Natural gas consumption climbs in frozen East, slides in Western warmth

AccuWeather says that, while natural gas consumption has remained relatively steady across the US from the start of the new year to late February, there has been a noticeable difference between the eastern and western US due to the ongoing deep freeze in the East and the warmth surging across the West.

The frigid air that has gripped much of the eastern US from Jan. 1 to Feb. 20 helped to boost natural gas consumption 4% over last year for the Northeast, Southeast, and Midwest, according to a recent update from the US Energy Information Administration (EIA).

"Since the start of the year, record cold temperatures and significant snowfall have occurred in the eastern half of the country," the EIA reported. "Long-standing temperature records tumbled east of the Rockies, and cumulative heating degree days from Jan. 1 through Feb. 20 equaled 2,220, 11% more than normal."

A heating degree day is a measure of how cold a location is over a period of time relative to a base temperature, most commonly 65°F. In order to determine the average for the day, the sum of the maximum temperature and lowest temperature of the day is divided by two and compared to the base temperature, said Dave Dombek, AccuWeather.com meteorologist. Heating degree days are used in energy analysis as an indicator of space heating energy requirements or use, according to the EIA.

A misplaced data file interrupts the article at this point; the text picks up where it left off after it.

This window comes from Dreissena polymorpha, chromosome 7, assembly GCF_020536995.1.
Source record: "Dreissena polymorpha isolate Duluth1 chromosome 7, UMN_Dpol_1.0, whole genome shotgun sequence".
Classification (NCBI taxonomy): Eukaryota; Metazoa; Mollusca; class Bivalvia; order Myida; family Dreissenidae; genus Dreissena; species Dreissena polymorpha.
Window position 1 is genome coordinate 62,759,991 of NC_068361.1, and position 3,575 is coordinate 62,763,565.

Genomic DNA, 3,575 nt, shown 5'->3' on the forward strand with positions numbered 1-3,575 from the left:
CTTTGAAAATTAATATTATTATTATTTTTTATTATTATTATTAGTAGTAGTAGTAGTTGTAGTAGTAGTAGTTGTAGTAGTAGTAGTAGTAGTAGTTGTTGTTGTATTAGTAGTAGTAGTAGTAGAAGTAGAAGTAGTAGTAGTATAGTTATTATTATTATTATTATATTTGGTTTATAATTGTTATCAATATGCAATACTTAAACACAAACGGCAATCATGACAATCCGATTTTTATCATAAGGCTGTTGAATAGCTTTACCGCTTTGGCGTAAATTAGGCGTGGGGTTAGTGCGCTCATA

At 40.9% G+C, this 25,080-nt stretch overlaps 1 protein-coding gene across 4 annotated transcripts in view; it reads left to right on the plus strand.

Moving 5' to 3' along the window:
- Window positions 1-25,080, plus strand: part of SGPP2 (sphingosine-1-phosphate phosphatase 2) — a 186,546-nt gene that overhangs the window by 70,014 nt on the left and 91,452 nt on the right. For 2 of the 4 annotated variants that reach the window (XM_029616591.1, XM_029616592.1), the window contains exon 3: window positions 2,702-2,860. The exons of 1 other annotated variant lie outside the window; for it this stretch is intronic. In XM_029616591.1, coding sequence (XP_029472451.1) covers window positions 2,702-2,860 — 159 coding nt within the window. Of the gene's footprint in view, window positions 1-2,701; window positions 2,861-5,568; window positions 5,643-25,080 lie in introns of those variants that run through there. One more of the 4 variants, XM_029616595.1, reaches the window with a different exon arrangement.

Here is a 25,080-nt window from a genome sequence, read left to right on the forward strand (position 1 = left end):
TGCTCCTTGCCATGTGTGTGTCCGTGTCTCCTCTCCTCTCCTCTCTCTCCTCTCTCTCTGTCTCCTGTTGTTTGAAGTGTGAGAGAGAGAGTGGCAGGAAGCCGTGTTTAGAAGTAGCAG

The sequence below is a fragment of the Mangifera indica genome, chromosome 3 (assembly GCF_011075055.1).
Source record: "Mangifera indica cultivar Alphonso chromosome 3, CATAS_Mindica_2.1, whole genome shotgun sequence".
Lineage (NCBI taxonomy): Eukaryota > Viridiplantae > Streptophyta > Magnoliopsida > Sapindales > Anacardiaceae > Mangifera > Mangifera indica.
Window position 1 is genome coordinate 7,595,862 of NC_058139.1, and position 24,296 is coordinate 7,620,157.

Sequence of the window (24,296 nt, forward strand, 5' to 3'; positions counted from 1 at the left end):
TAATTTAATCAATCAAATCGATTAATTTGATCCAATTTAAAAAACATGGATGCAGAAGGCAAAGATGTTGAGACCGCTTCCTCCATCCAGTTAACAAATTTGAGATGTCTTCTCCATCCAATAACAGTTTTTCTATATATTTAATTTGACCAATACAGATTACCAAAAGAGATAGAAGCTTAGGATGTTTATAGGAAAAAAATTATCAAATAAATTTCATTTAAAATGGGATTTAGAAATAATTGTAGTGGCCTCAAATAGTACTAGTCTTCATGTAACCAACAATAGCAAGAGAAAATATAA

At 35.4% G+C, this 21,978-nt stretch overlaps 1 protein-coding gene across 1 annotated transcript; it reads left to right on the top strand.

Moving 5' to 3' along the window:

Though it is unusual for a polar vortex to play a major role in two consecutive winters, the polar vortex has had a greater influence than usual for the 2014-2015 winter season, bringing record cold to the Midwest and East yet again. A polar vortex is a large pocket of very cold air, which sits over the polar region much of the winter but is occasionally pushed down into Canada and the US.

This year, due to the increased arctic air, record low temperatures were shattered in Chicago, New York City, and from Washington, DC, to Orlando, Florida. AccuWeather's winter forecast, which was released in October, pinpointed the return of brutal cold for these areas months in advance.

The polar vortex played a role in several key events this winter, including the late-January blizzard that impacted much of New England and the severe cold prevalent throughout the Northeast in February. While residents in the East battled against the arctic chill and relentless snow and ice, much of the western US saw warmer weather than usual. Areas of the Pacific Northwest had the early signs of spring in late February as cherry blossoms began to bloom weeks early in parts of Vancouver, British Columbia, and in Seattle.

"Seven states have reported average temperatures for the month of January in the top 10 warmest on record, with cumulative [heating degree days] since the beginning of the year totaling 922, 25% under normal," the EIA reported. The states include California, Idaho, Nevada, Oregon, Utah, Washington, and Wyoming.

Natural gas consumption was also down by 9% compared to last year for the Northwest, Southwest, and Rockies, the EIA reported. The West Coast has suffered in a different way this winter, with a significant dry period in the middle of winter book-ended by stormier weather.

 

 

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